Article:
To reduce your risk of burnout, replace these bad habits with better ones.
This blog is reprinted from the original.
Let’s be real here…
Burnout is a problem no matter your seniority!
But there’s a reason why I’m focusing on early career professionals in this post…
They haven’t had the time to figure out their routines yet. Most of the more senior people in corporate environments have. They’ve figured out what they need to do to take care of themselves. They’ve had the opportunity for that trial and error to figure things out, whereas people who are earlier in their career have not.
One of the biggest reasons young professionals struggle with burnout is they’re working to be “seen” within their company. More senior people—CEOs, managers or other more senior executives—have already done so. They don’t need to work themselves to death to show that they belong in the company and that they contribute. Young people often feel like they do need to prove themselves and assert themselves in the company when they first start.
So, that is the big reason I’m focusing on young professionals. It’s not that they’re the only ones that struggle, but they are still figuring out what they need to do to navigate burnout. So, let’s do this talk about bad habits that lead to burnout and what you can do about them.
Bad Habits That Lead to Burnout
Ultimately, I think the best thing we can do to avoid burnout early in our career is having positive habits that support us instead of bad habits that keep us chained to our laptops. So, let’s talk about what some of those bad habits might be.
Not Taking Your Lunch Break (or working through your lunch!). Both are bad habits to get into because, ultimately, you’re skipping crucial breaks. You need breaks in your day to be at your most productive. A lack of breaks leads to what’s called decision fatigue: the deterioration in your ability to make decisions after a long period of decision-making. A popular study demonstrated that judges were less likely to procrastinate and more likely to make sound decisions after a food break—meaning after lunch. Not just that, but taking breaks restores your motivation aboutwhat you’re doing, as described in a 2011 study. So, make sure you’re not skipping your breaks, particularly your lunch break.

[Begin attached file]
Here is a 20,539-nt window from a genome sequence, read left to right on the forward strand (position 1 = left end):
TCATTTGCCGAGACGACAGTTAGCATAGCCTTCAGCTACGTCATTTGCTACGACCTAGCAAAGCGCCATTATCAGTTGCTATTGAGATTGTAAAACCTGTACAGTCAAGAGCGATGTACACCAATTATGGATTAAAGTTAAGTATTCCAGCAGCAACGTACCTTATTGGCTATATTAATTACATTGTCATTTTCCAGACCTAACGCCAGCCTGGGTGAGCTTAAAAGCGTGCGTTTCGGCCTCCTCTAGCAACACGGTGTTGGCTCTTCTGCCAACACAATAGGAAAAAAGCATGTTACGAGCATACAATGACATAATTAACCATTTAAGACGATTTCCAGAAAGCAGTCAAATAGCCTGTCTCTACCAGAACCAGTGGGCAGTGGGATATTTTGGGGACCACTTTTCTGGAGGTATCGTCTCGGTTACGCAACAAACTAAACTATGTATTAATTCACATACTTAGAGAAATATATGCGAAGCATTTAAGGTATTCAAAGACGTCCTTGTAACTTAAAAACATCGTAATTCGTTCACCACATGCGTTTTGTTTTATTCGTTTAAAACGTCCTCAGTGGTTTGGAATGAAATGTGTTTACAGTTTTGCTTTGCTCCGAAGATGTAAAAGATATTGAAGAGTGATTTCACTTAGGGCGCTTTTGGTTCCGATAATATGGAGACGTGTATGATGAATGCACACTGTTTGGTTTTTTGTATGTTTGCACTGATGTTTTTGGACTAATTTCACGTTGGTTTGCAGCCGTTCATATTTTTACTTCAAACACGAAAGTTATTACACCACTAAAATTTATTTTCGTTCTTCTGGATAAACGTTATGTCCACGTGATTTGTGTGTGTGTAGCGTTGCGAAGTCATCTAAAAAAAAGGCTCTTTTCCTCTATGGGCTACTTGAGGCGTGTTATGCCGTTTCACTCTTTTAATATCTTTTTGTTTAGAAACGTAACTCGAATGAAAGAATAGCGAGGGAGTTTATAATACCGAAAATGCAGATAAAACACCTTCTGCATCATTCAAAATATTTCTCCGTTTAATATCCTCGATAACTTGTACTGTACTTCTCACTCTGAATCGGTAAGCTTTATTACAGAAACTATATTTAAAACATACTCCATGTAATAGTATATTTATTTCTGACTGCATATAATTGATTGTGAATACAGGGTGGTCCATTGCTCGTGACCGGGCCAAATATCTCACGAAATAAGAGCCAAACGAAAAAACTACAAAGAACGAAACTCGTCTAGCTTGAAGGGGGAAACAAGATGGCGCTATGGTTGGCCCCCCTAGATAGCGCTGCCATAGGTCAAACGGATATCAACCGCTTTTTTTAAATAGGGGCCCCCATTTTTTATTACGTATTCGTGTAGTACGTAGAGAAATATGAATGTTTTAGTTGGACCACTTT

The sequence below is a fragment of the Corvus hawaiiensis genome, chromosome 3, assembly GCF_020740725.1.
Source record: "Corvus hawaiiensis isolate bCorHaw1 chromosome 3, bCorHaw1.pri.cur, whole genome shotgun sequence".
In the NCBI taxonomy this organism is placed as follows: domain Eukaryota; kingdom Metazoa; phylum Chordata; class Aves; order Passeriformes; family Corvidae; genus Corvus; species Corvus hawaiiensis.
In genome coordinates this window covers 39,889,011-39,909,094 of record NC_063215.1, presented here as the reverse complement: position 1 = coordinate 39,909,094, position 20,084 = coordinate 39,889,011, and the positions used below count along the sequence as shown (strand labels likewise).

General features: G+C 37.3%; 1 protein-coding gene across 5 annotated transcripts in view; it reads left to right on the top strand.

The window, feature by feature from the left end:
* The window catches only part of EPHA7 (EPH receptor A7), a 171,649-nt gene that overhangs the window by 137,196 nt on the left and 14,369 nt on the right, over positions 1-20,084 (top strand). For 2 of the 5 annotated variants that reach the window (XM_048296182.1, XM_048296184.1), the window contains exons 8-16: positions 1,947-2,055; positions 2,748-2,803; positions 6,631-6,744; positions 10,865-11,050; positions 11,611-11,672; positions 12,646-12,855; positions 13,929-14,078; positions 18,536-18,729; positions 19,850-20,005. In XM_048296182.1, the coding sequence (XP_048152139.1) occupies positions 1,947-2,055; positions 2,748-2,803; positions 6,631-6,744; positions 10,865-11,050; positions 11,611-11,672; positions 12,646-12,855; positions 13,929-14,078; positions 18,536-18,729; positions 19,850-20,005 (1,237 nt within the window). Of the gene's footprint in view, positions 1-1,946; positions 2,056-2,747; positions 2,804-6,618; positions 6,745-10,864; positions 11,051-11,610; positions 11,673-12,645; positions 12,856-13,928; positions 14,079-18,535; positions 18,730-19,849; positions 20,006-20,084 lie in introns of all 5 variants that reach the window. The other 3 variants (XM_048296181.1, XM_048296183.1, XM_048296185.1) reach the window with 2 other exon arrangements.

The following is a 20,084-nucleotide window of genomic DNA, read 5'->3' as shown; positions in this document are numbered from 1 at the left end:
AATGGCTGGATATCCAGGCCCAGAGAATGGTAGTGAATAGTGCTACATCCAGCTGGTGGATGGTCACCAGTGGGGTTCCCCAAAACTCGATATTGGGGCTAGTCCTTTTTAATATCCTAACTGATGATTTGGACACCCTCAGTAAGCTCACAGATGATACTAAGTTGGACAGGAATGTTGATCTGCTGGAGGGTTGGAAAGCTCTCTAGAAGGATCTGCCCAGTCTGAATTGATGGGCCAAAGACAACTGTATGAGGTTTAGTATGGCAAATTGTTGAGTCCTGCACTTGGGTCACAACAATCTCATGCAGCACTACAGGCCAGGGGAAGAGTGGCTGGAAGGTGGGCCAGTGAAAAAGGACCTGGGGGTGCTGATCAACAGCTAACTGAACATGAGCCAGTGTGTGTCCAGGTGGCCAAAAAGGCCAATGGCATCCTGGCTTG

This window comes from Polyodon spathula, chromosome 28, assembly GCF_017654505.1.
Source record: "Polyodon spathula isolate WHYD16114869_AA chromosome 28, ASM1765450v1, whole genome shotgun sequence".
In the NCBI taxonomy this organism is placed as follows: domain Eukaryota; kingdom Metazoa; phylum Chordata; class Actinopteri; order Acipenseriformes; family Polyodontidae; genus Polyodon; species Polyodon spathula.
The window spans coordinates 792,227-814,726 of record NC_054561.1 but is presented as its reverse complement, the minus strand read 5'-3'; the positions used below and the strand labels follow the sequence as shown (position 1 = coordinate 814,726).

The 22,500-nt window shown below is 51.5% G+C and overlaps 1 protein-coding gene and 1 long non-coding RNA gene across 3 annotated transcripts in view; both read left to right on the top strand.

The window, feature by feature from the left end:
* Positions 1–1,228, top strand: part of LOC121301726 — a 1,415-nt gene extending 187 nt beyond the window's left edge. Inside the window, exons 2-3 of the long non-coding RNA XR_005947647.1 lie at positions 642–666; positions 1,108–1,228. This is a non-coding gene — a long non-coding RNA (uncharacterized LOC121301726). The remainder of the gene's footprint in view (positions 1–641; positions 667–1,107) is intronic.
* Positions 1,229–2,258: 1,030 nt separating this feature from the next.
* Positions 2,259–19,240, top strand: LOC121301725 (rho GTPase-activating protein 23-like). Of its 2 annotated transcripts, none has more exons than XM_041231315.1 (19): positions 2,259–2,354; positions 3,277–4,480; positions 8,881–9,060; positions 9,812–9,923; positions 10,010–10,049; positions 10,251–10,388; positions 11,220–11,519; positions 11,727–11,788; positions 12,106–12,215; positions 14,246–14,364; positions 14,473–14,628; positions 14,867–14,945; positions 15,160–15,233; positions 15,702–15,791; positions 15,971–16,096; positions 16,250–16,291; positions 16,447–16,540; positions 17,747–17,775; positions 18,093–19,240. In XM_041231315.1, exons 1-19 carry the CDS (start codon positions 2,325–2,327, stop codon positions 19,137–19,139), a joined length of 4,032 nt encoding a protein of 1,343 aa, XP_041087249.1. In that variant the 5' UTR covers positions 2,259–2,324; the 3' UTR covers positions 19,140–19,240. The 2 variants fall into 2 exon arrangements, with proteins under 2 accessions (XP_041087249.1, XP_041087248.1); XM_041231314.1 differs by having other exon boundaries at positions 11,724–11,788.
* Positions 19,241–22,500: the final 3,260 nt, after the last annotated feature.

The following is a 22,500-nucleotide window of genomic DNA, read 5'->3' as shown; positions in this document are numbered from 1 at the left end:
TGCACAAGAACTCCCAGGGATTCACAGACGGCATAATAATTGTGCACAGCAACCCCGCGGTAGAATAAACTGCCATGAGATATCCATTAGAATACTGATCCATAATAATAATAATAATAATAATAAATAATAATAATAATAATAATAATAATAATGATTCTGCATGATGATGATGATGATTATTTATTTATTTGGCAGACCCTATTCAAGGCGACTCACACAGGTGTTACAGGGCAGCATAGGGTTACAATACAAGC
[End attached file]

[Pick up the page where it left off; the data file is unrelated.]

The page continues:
- A better habit: To avoid temptation, I highly encourage getting up and changing locations during your lunch break. Not only will this help you avoid working through lunch, but the change in scenery will likely reinvigorate you. Better yet, go outside! Not only will this give you mental, emotional, creative and sensory rest, but it will also give you the benefits of fresh air and Vitamin D, both of which can rejuvenate and may even help you sleep better!